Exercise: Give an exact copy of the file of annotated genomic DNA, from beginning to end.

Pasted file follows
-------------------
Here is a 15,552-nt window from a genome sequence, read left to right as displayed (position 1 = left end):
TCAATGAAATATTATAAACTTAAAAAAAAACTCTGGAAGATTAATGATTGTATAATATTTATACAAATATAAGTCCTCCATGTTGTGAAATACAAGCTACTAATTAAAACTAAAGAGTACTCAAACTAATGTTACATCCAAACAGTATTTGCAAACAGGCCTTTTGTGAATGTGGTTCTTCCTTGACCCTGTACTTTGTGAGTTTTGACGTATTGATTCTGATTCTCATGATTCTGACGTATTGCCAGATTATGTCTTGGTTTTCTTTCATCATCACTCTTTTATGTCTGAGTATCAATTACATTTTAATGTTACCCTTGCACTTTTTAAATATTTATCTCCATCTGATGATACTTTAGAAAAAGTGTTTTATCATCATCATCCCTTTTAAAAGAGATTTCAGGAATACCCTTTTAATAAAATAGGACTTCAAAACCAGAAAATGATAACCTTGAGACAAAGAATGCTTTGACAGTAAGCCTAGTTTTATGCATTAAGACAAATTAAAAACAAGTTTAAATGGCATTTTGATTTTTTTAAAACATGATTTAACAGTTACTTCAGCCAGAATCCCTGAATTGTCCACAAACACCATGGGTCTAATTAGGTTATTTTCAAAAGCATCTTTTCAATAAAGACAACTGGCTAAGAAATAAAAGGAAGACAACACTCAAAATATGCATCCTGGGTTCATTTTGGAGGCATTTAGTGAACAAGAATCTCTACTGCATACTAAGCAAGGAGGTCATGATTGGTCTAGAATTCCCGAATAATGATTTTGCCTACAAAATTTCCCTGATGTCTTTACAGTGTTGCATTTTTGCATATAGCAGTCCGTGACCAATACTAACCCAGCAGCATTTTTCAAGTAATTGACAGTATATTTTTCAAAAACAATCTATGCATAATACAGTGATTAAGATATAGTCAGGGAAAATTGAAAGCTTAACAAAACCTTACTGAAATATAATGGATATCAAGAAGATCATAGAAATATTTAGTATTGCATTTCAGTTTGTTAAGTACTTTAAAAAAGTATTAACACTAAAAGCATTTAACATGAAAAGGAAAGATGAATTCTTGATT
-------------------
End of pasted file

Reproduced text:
Here is a 15,552-nt window from a genome sequence, read left to right as displayed (position 1 = left end):
TCAATGAAATATTATAAACTTAAAAAAAAACTCTGGAAGATTAATGATTGTATAATATTTATACAAATATAAGTCCTCCATGTTGTGAAATACAAGCTACTAATTAAAACTAAAGAGTACTCAAACTAATGTTACATCCAAACAGTATTTGCAAACAGGCCTTTTGTGAATGTGGTTCTTCCTTGACCCTGTACTTTGTGAGTTTTGACGTATTGATTCTGATTCTCATGATTCTGACGTATTGCCAGATTATGTCTTGGTTTTCTTTCATCATCACTCTTTTATGTCTGAGTATCAATTACATTTTAATGTTACCCTTGCACTTTTTAAATATTTATCTCCATCTGATGATACTTTAGAAAAAGTGTTTTATCATCATCATCCCTTTTAAAAGAGATTTCAGGAATACCCTTTTAATAAAATAGGACTTCAAAACCAGAAAATGATAACCTTGAGACAAAGAATGCTTTGACAGTAAGCCTAGTTTTATGCATTAAGACAAATTAAAAACAAGTTTAAATGGCATTTTGATTTTTTTAAAACATGATTTAACAGTTACTTCAGCCAGAATCCCTGAATTGTCCACAAACACCATGGGTCTAATTAGGTTATTTTCAAAAGCATCTTTTCAATAAAGACAACTGGCTAAGAAATAAAAGGAAGACAACACTCAAAATATGCATCCTGGGTTCATTTTGGAGGCATTTAGTGAACAAGAATCTCTACTGCATACTAAGCAAGGAGGTCATGATTGGTCTAGAATTCCCGAATAATGATTTTGCCTACAAAATTTCCCTGATGTCTTTACAGTGTTGCATTTTTGCATATAGCAGTCCGTGACCAATACTAACCCAGCAGCATTTTTCAAGTAATTGACAGTATATTTTTCAAAAACAATCTATGCATAATACAGTGATTAAGATATAGTCAGGGAAAATTGAAAGCTTAACAAAACCTTACTGAAATATAATGGATATCAAGAAGATCATAGAAATATTTAGTATTGCATTTCAGTTTGTTAAGTACTTTAAAAAAGTATTAACACTAAAAGCATTTAACATGAAAAGGAAAGATGAATTCTTGATT